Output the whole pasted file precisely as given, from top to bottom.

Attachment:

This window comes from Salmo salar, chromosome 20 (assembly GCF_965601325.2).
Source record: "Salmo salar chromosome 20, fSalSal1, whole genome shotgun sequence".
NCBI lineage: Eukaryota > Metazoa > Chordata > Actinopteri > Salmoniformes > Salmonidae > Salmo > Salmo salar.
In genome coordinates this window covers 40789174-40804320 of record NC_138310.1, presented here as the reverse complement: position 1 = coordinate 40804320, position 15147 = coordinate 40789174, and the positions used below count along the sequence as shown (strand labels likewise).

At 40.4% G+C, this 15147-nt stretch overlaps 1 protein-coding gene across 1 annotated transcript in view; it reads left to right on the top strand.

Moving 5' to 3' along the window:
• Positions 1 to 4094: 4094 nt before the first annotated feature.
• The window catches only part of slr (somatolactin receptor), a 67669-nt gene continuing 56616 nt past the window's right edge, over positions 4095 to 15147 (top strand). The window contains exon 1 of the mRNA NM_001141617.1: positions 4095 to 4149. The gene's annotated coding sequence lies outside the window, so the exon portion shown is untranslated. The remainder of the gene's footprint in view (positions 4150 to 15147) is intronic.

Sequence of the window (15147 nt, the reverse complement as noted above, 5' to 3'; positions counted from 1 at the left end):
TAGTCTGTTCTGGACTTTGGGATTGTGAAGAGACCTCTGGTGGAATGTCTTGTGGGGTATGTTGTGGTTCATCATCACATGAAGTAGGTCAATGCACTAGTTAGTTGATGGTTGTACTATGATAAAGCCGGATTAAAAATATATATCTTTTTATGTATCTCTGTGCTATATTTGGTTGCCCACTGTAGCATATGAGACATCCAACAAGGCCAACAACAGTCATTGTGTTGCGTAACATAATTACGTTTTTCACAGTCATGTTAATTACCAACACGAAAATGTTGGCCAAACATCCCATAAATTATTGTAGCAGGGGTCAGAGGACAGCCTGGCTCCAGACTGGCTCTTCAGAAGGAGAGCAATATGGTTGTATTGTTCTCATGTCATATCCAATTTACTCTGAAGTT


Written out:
This window comes from Salmo salar, chromosome 20 (assembly GCF_965601325.2).
Source record: "Salmo salar chromosome 20, fSalSal1, whole genome shotgun sequence".
NCBI lineage: Eukaryota > Metazoa > Chordata > Actinopteri > Salmoniformes > Salmonidae > Salmo > Salmo salar.
In genome coordinates this window covers 40789174-40804320 of record NC_138310.1, presented here as the reverse complement: position 1 = coordinate 40804320, position 15147 = coordinate 40789174, and the positions used below count along the sequence as shown (strand labels likewise).

At 40.4% G+C, this 15147-nt stretch overlaps 1 protein-coding gene across 1 annotated transcript in view; it reads left to right on the top strand.

Moving 5' to 3' along the window:
• Positions 1 to 4094: 4094 nt before the first annotated feature.
• The window catches only part of slr (somatolactin receptor), a 67669-nt gene continuing 56616 nt past the window's right edge, over positions 4095 to 15147 (top strand). The window contains exon 1 of the mRNA NM_001141617.1: positions 4095 to 4149. The gene's annotated coding sequence lies outside the window, so the exon portion shown is untranslated. The remainder of the gene's footprint in view (positions 4150 to 15147) is intronic.

Sequence of the window (15147 nt, the reverse complement as noted above, 5' to 3'; positions counted from 1 at the left end):
TAGTCTGTTCTGGACTTTGGGATTGTGAAGAGACCTCTGGTGGAATGTCTTGTGGGGTATGTTGTGGTTCATCATCACATGAAGTAGGTCAATGCACTAGTTAGTTGATGGTTGTACTATGATAAAGCCGGATTAAAAATATATATCTTTTTATGTATCTCTGTGCTATATTTGGTTGCCCACTGTAGCATATGAGACATCCAACAAGGCCAACAACAGTCATTGTGTTGCGTAACATAATTACGTTTTTCACAGTCATGTTAATTACCAACACGAAAATGTTGGCCAAACATCCCATAAATTATTGTAGCAGGGGTCAGAGGACAGCCTGGCTCCAGACTGGCTCTTCAGAAGGAGAGCAATATGGTTGTATTGTTCTCATGTCATATCCAATTTACTCTGAAGTT